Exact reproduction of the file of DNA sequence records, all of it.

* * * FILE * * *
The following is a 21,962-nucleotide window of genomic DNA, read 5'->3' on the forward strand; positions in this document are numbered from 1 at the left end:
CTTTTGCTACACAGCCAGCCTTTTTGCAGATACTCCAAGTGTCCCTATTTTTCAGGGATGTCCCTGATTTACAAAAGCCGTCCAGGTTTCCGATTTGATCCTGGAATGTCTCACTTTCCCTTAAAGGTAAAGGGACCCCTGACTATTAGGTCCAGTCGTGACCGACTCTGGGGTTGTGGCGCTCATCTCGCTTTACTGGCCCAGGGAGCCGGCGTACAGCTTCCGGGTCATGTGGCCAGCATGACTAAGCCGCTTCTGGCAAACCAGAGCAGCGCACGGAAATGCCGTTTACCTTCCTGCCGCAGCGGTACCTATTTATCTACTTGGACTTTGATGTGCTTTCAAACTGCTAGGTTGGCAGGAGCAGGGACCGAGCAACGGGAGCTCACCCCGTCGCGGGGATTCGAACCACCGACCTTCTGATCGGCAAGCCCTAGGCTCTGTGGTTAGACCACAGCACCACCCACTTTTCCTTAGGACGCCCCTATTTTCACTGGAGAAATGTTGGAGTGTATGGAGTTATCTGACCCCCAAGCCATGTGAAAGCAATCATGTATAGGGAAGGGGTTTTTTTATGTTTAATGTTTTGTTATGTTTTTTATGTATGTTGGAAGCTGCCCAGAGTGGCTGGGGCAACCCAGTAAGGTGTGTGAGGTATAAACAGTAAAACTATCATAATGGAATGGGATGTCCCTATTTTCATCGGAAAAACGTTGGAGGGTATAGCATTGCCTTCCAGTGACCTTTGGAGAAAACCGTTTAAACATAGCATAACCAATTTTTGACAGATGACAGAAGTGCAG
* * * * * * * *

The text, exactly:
The following is a 21,962-nucleotide window of genomic DNA, read 5'->3' on the forward strand; positions in this document are numbered from 1 at the left end:
CTTTTGCTACACAGCCAGCCTTTTTGCAGATACTCCAAGTGTCCCTATTTTTCAGGGATGTCCCTGATTTACAAAAGCCGTCCAGGTTTCCGATTTGATCCTGGAATGTCTCACTTTCCCTTAAAGGTAAAGGGACCCCTGACTATTAGGTCCAGTCGTGACCGACTCTGGGGTTGTGGCGCTCATCTCGCTTTACTGGCCCAGGGAGCCGGCGTACAGCTTCCGGGTCATGTGGCCAGCATGACTAAGCCGCTTCTGGCAAACCAGAGCAGCGCACGGAAATGCCGTTTACCTTCCTGCCGCAGCGGTACCTATTTATCTACTTGGACTTTGATGTGCTTTCAAACTGCTAGGTTGGCAGGAGCAGGGACCGAGCAACGGGAGCTCACCCCGTCGCGGGGATTCGAACCACCGACCTTCTGATCGGCAAGCCCTAGGCTCTGTGGTTAGACCACAGCACCACCCACTTTTCCTTAGGACGCCCCTATTTTCACTGGAGAAATGTTGGAGTGTATGGAGTTATCTGACCCCCAAGCCATGTGAAAGCAATCATGTATAGGGAAGGGGTTTTTTTATGTTTAATGTTTTGTTATGTTTTTTATGTATGTTGGAAGCTGCCCAGAGTGGCTGGGGCAACCCAGTAAGGTGTGTGAGGTATAAACAGTAAAACTATCATAATGGAATGGGATGTCCCTATTTTCATCGGAAAAACGTTGGAGGGTATAGCATTGCCTTCCAGTGACCTTTGGAGAAAACCGTTTAAACATAGCATAACCAATTTTTGACAGATGACAGAAGTGCAG